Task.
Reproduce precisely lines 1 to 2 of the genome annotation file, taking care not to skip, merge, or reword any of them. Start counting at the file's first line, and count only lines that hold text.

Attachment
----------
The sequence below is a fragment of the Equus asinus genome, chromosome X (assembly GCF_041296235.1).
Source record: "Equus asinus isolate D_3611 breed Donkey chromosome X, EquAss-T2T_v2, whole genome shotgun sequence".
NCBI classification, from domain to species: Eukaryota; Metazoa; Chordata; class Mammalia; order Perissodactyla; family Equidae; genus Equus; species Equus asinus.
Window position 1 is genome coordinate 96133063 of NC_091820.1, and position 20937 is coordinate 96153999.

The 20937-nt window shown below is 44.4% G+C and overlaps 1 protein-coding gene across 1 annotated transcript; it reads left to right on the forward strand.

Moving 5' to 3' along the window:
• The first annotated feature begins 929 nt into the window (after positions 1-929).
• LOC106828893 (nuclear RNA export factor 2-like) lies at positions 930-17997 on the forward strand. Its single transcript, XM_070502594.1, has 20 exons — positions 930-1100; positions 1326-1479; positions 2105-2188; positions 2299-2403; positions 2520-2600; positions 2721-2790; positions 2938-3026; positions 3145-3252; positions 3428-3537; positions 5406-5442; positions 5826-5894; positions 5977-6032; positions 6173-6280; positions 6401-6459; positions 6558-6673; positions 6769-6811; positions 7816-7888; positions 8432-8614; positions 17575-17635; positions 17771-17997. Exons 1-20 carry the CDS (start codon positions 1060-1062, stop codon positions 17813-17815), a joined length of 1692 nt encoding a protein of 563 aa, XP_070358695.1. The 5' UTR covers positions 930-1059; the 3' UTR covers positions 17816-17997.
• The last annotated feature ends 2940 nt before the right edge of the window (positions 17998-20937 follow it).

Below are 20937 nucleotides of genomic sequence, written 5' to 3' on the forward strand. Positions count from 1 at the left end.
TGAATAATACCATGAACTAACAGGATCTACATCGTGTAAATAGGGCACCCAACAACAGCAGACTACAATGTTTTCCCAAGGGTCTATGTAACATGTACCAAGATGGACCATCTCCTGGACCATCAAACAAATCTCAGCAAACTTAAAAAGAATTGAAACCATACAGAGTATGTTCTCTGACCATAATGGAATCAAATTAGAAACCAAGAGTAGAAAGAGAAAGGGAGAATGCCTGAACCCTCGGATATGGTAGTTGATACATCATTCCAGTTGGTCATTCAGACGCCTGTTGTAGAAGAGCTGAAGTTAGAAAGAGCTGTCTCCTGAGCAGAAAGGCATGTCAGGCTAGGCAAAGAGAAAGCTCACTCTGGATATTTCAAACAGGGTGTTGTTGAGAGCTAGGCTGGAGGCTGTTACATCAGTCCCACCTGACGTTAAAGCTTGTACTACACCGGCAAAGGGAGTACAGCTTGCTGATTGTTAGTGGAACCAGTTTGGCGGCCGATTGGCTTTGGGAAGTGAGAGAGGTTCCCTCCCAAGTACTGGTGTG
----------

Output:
The sequence below is a fragment of the Equus asinus genome, chromosome X (assembly GCF_041296235.1).
Source record: "Equus asinus isolate D_3611 breed Donkey chromosome X, EquAss-T2T_v2, whole genome shotgun sequence".